For more than 35 years, Joe Grispo of Savannah was a runner and athlete. But in 2014, he began to experience upper and lower back pain that threatened to end his active lifestyle. To relieve the pain, he tried every treatment he could find -- physical therapy, chiropractic care, steroid injections, and radiofrequency ablation. The upper back pain improved, but his lower back pain just kept getting worse.
An MRI test showed that the lowest vertebrae in his back, the L4 and L5 vertebrae, had slipped out of alignment by more than 5 millimeters and were putting extreme pressure on the nerves in his spine. The misalignment was also causing shooting pain down his right leg, a condition known as sciatica.
“I would get up in the morning and could barely walk on my right leg. I would limp around and could not wait to eat something so I could take a painkiller to make it more tolerable,” said Grispo. “I could not play golf. Standing and walking were painful. The pain was impacting my life. I could not do the things I wanted to do.”
Since he had already exhausted every non-surgical option, Grispo began researching neurosurgeons and talking to other people who’d had back surgery. All signs pointed him toward James Lindley, M.D., an experienced, fellowship-trained surgeon at the Memorial Health University Medical Center Neurosurgery Center.
“When I met with Dr. Lindley, he sat down and talked with me for 30 to 40 minutes. We looked at all of my X-rays and MRIs and he explained exactly what he thought should be done. He was very thorough. I knew I wanted him to do the surgery,” said Grispo.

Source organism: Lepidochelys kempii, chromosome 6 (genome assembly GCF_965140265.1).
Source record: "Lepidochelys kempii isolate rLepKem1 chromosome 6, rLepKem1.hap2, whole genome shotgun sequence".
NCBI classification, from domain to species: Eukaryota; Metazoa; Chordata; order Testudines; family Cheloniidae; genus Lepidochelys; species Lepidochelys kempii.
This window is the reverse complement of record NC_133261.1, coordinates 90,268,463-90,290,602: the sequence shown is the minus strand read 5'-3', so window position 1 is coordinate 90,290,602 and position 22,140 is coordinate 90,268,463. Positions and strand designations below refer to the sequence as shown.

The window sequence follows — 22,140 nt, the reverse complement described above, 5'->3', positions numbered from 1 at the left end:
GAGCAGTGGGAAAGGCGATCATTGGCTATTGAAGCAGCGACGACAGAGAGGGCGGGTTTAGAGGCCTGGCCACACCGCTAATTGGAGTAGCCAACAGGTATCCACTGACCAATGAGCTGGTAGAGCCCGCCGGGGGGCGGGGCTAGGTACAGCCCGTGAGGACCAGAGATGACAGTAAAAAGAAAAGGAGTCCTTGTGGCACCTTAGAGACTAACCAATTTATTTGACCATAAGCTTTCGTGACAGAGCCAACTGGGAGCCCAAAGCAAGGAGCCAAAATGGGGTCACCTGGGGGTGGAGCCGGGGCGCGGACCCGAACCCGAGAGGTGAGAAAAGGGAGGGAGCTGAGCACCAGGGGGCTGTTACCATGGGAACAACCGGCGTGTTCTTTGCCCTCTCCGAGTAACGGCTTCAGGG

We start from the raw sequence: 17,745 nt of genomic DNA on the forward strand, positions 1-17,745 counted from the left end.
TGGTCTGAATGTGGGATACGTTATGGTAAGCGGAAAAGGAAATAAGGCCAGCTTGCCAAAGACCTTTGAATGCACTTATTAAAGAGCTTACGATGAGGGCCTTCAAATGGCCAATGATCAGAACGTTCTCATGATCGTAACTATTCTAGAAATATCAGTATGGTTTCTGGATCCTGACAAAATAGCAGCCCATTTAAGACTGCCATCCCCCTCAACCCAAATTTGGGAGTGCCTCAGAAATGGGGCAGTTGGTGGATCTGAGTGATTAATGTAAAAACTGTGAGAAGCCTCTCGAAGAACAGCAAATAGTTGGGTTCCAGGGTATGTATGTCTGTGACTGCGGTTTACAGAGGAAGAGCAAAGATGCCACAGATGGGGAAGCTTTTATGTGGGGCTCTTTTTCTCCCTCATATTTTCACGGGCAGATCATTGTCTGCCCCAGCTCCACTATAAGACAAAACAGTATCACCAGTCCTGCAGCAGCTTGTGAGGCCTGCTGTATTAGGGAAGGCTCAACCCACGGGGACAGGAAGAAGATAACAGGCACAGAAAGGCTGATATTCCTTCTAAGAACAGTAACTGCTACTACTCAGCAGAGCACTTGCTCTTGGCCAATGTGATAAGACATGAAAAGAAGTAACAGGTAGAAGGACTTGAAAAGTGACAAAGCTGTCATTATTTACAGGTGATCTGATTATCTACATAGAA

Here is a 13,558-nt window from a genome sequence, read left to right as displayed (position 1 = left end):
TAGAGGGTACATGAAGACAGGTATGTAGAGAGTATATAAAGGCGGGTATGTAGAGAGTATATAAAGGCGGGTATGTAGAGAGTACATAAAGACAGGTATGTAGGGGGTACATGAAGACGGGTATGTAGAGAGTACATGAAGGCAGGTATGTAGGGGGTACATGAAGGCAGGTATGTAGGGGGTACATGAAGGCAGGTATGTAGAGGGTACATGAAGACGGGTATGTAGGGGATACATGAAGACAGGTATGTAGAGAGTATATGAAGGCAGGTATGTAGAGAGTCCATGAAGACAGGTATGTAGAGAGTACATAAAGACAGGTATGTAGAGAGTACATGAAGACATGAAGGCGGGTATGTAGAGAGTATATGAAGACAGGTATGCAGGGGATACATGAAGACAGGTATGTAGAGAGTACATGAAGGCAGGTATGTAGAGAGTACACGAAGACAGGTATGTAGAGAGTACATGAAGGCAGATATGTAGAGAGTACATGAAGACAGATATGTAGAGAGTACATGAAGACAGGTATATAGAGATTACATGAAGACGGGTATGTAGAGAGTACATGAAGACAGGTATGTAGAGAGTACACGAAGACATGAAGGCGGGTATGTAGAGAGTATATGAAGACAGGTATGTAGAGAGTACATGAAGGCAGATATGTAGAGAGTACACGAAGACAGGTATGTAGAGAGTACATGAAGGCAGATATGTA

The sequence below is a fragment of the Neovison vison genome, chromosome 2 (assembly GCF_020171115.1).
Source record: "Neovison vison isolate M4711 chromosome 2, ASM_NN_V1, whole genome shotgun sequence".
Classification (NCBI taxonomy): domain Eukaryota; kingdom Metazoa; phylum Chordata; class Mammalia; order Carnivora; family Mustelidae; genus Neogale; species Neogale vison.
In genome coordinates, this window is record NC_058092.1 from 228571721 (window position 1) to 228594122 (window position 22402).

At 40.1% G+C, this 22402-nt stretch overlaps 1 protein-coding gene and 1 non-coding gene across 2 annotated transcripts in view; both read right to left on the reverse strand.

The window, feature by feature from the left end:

Coincidentally, there was an unexpected cancelation and Lindley could operate on Grispo the very next morning. Even though he'd never been admitted to a hospital before in his life, Grispo scheduled the surgery without hesitation. On November 30, 2016, Lindley removed a damaged disc between the L4 and L5 vertebrae to relieve pressure on Grispo’s spinal cord. He then fused the vertebrae together using a bone graft taken from bone in Grispo’s pelvis. The graft was held in place with a medical device called an interbody cage and other instruments for spinal stabilization.
Not long after surgery, Grispo’s therapy team had him out of bed and walking. Grispo knew the procedure had been a success because for the first time in more than a year, he could walk without pain. He spent one night at Memorial Health University Medical Center and went home the next day.
In the first few days after surgery, Grispo could only walk short distances and he had to be very careful not to bend or lift anything that could strain his back. But within three weeks, he was driving. Within three months, he was walking 30 minutes or more twice a day. Today, he is five months post-surgery and he works out regularly at the gym. Best of all, he is living a life without constant pain.
Grispo offers the following advice to anybody considering neurosurgery:
- Research it exhaustively. Learn everything you can about your condition and the type of surgery you need. Research local hospitals and doctors too.
- Talk to other people who have had back surgery and learn from their experiences.
- Find a neurosurgeon you trust. Make sure it is somebody you feel confident and comfortable working with.